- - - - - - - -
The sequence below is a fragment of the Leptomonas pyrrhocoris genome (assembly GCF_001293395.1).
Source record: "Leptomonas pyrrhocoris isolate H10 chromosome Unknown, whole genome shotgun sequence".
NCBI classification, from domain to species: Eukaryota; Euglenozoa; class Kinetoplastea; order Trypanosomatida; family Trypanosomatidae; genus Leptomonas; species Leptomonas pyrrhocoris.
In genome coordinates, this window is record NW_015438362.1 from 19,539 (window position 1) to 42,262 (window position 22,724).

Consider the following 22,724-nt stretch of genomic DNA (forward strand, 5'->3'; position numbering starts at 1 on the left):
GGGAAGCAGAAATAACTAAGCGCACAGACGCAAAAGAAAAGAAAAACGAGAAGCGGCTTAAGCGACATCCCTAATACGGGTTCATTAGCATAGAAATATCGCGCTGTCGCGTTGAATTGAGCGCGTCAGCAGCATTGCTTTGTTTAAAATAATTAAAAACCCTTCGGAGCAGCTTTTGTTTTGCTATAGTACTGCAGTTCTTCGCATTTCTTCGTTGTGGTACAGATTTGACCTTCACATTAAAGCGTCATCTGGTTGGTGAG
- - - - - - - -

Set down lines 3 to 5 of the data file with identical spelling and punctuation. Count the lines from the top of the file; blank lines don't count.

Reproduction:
NCBI classification, from domain to species: Eukaryota; Euglenozoa; class Kinetoplastea; order Trypanosomatida; family Trypanosomatidae; genus Leptomonas; species Leptomonas pyrrhocoris.
In genome coordinates, this window is record NW_015438362.1 from 19,539 (window position 1) to 42,262 (window position 22,724).

Consider the following 22,724-nt stretch of genomic DNA (forward strand, 5'->3'; position numbering starts at 1 on the left):